“I’ve been thinking about saying these things to her for a long time,” he told me. He knew that the abuse he suffered for years wasn’t right. Didn’t mean he didn’t love his mom. Just that he wanted to be different. But wanting wasn’t enough. Changing the patterns he’d learned was hard.
Victor could get a certificate for “the most changed.” The first few times I taught, he pushed and negotiated and commented incessantly. But the writing process changed him. The illustration process changed him. He was writing a book for his kid. A book for redemption. He was painstaking in his choices. And breathtaking in the result.
He’s still silly and playful. He told me that he’s decided not to invite anyone to the Publication Ceremony next week. I know that we couldn’t reach anyone—all the numbers he shared have been disconnected. Victor R… changed my life. None of his loved ones will be there to receive his final published book.
But his story will change many lives. I met a man today who is currently in a court-ordered parenting class. He read Victor’s story. “If I’d had a story like this, maybe I’d be different,” he said. Victor R wrote a story for his son. But it turns out that he wrote a story for all of us…
So how have I changed? Better question: how am I changing?
These are three stories of the 31 that I’ve been a part of in the past 10 weeks. Three stories of the dozens more that have been drafted and discarded; of the few that were selected for revision, illustration and soon, printing and publication. Three conversations of the dozens that I’ve listened to, responded to, helped sparked or received in anger.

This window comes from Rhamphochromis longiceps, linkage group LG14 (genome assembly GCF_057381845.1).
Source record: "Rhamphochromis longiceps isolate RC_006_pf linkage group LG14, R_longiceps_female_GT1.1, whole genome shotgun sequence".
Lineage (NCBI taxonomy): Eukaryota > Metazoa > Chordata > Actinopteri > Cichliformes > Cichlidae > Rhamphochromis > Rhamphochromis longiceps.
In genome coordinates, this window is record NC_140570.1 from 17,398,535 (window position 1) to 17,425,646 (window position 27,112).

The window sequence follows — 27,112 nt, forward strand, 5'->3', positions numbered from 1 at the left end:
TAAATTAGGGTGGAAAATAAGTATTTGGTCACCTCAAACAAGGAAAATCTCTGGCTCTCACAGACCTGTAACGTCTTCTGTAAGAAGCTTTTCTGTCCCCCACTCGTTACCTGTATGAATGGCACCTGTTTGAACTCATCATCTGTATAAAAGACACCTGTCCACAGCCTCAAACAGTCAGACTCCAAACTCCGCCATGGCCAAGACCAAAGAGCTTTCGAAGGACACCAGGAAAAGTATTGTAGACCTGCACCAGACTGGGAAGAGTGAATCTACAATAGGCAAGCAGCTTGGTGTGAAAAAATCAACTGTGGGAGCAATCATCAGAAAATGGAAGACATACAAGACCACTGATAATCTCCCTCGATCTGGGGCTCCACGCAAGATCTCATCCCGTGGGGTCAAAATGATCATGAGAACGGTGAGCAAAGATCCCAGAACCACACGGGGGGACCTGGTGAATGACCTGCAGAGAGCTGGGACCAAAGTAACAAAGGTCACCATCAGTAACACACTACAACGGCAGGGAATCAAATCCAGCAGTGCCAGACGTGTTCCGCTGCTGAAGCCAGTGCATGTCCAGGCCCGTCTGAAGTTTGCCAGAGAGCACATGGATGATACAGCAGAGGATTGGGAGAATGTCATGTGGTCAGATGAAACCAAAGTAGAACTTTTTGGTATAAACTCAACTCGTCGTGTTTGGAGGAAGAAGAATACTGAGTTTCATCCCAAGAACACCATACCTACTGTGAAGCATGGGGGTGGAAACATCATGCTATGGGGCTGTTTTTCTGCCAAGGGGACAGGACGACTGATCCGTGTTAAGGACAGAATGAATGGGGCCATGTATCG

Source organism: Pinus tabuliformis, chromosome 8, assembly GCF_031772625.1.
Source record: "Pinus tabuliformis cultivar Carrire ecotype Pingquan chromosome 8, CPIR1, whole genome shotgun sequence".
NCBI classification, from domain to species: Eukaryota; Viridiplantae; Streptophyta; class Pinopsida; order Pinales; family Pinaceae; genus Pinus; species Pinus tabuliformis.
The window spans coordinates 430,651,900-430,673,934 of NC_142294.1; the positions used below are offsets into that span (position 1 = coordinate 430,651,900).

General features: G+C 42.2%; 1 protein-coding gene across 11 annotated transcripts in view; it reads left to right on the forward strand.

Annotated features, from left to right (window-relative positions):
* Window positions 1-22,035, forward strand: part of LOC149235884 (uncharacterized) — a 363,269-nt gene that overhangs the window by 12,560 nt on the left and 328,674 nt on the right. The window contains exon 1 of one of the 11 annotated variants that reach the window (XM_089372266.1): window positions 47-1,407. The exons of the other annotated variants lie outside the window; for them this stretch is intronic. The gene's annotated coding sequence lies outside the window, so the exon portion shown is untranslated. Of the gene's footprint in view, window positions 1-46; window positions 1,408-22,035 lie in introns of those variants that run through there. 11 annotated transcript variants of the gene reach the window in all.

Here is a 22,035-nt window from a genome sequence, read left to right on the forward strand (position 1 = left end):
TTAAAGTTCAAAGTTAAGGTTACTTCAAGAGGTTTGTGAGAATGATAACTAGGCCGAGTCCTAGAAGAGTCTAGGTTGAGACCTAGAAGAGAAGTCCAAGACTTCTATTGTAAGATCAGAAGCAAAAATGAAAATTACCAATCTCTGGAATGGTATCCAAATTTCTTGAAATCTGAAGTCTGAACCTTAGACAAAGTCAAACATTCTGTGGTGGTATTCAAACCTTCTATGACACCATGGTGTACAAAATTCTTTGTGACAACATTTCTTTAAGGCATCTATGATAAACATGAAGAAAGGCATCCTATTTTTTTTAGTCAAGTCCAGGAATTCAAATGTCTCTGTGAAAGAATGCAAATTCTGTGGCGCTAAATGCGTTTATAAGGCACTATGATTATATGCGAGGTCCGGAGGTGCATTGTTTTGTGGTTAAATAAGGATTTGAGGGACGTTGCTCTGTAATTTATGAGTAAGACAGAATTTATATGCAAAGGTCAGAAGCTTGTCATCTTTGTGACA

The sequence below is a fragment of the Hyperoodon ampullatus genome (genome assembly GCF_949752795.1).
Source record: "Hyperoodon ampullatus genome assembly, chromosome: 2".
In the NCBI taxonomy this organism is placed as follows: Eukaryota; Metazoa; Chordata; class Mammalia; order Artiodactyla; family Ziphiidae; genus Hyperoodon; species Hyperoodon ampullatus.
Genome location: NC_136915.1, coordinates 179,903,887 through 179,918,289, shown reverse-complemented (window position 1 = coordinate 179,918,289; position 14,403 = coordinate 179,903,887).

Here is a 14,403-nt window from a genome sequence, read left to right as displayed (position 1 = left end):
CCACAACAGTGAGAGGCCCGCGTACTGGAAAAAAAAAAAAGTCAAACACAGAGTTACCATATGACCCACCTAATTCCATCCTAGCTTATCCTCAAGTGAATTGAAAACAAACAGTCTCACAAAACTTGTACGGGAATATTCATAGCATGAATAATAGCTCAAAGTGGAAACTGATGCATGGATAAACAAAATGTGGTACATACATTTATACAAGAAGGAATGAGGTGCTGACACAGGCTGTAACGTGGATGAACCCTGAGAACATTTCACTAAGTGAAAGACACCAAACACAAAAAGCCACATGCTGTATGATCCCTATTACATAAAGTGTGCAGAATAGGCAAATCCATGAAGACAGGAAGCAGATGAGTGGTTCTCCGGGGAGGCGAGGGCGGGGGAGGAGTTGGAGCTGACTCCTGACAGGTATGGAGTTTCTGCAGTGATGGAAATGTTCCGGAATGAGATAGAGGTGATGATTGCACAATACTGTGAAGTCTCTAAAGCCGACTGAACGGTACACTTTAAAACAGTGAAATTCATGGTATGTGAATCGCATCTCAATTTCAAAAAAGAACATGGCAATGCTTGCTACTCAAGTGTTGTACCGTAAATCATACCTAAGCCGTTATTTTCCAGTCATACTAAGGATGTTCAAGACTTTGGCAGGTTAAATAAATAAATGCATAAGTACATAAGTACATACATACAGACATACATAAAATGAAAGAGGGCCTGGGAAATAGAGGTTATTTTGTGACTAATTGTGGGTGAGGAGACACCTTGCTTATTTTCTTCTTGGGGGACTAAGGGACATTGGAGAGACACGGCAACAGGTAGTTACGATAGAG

So how have I changed? I certainly won’t ever be the same. And I like to think that these stories will change others. But probably what’s changed most is this realization:
The problem isn’t so complex that the solution is hard to find, or complicated, or elusive.
The problem is young men who do not feel loved or needed; who do not know that the world is their oyster and that their lives matter.
I will not pretend that our little actions alone can change such big problems. But these problems are solvable. They take time and commitment and patience and love.
I guess what I’ve learned is that the heart break I feel every time I read their stories is just a morsel of what they experience every day.
From tragedy comes art. From art comes movements. And from movements comes change. I hope. I hope these stories change others as much as they’ve changed me.
Anthony, Alexander, Victor.
Devonte, Johnathan, Antwone, Federico, Darrian, Ezequiel, Larry, Jose, Alonzo, Crandall, Julius, Tykari, Donald, Omar, Ja’Corey, Dwayne, Daniel, Elijah, Justin, Tobaree, Ulises, Victor. And the seven others in Roseland.
Watching you craft your stories—the ebb and flow, the anger and relief, the joy and pride… all these things have changed me. And I believe it can change others.
Next week, on April 26, 24 Authors currently detained “inside” at Cook County Department of Corrections will present published, printed memoirs to their loved ones. And the world. At the same time, eight authors “outside” in Roseland will begin the process of revision in order to publish their own stories.
It might be small stones in a vast pond, but it’s a ripple of change.